In a couple weeks I will be at it again, because it is my plan to refurbish the main staircase, upper landing, master bedroom and my daughter's bedroom before summer.

The main need, there, is to replace the smelly carpet on the landing with hickory and to do something about the worn carpet on the stairs. My daughter's bedroom has been recently painted, so it just needs a new floor. My bedroom needs both a new floor and a fresh coat of paint.

The upper bath is a project for another time, and my son's room is already done.

Sunday, February 17, 2013

Living Room Remodel

This afternoon I completed the touch-up painting and caulking of the base molding. This room is officially done.

My wife thinks I did a really nice job, which is all the reward I need.

This room took awhile. Before Christmas, I painted the walls and ceiling. Getting the flooring waited until after the holidays. Then it has to acclimate while I trimmed in the fireplace (which took several weekends). I, also, had a custom hickory mantle made for me.

Eventually, I was able to get to the flooring. Solid hickory, same as my piano room.

Most of it went well, albeit slowly since we were using the room and I could only demo as I marched across the room. The only real problem is in the far corner, where the subfloor drops off. I did what I could to level that area, but it is what it is. Uneven floors lead to gaps between boards. Que sera, sera.

The most vexing problem with the family room is that it is uneven. It is well out of square. However, there are a few items that need to be kept aligned. The niche for the entertainment center, the fireplace, and the entryways to the room. The floor can't be "off" in these locations, even if those items aren't straight.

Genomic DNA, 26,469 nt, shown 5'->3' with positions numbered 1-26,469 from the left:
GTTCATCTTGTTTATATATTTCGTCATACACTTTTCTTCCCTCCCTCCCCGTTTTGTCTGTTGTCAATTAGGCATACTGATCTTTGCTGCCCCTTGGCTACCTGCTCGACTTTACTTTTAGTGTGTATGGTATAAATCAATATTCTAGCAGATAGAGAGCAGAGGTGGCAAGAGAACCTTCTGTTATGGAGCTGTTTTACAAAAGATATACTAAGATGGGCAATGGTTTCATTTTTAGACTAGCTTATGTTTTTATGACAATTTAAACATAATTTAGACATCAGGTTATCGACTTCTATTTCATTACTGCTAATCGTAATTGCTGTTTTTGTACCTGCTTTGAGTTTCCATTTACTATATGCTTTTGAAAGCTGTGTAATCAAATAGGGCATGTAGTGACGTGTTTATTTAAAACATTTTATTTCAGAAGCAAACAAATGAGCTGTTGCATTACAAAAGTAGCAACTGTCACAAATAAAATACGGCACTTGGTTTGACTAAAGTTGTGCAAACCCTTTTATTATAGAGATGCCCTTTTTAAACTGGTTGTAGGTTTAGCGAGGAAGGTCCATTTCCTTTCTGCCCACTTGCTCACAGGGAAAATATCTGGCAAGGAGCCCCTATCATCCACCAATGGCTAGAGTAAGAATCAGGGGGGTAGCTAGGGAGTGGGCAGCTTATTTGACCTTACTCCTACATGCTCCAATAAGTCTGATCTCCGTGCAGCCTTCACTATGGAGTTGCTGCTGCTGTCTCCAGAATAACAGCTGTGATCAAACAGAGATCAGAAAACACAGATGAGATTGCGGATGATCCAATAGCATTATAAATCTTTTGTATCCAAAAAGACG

Of course, you never see these things until you start laying lines on the floor with a laser level.

But the floor is in. The trim is back up. The room is done. My wife likes it.

Sunday, January 27, 2013


We have always wanted a fireplace in our living room. Our living room isn't very big, but my remodeling project presented a nice opportunity to add one. It, also, allowed me to learn and exercise new skills. I had never installed anything like this before, and the veneer stone presented a challenge.

You see, I am comfortable with laying tile on a floor. Been there, done that - and did it well. Installing large, heavy blocks of colored cement on a vertical surface is different. It's not a precise. It isn't as pretty, quite frankly. Much like the differences between rough and finish carpentry.

I prefer finish carpentry (not trim work, though). I, also, prefer tile work to stone.

So during this task my mood swung from fear, to confidence, to drudgery. Fear of, "can I do this?" Confidence - I am doing this. Quickly supplanted by, "how much longer am I going to have to do this?"

Before I started, but after I wrestled several hundred pounds of blocks into my living room, I started having second thoughts. I could have tiled the surround. Built a wood cabinet. Maybe learned to stucco. When it came time to do it, I just did it.

What I didn't quite appreciate was how dirty the work was going to be. It's bitterly cold out, so I had to mix and clean up indoors. I had to wet saw indoors. I had to chip stones indoors. Concrete dust made my skin rough and my hair like straw. It was all fun, once. The novelty wore off quickly. The second, third, fifth bucket of mortar, and complete clean up, just became work. There was no way out but through. The way to be done was to get done.

Like rough carpentry, I was never quite pleased with the fruits of this labor. I can see the mortar there. That stone isn't straight. I can see the cut line over there. When you've devoted several weekends to something, you don't want lackluster results. You want to Mona Lisa, you need the Sistine Chapel.

What I got was a fireplace.

And a few hundred pounds of leftovers.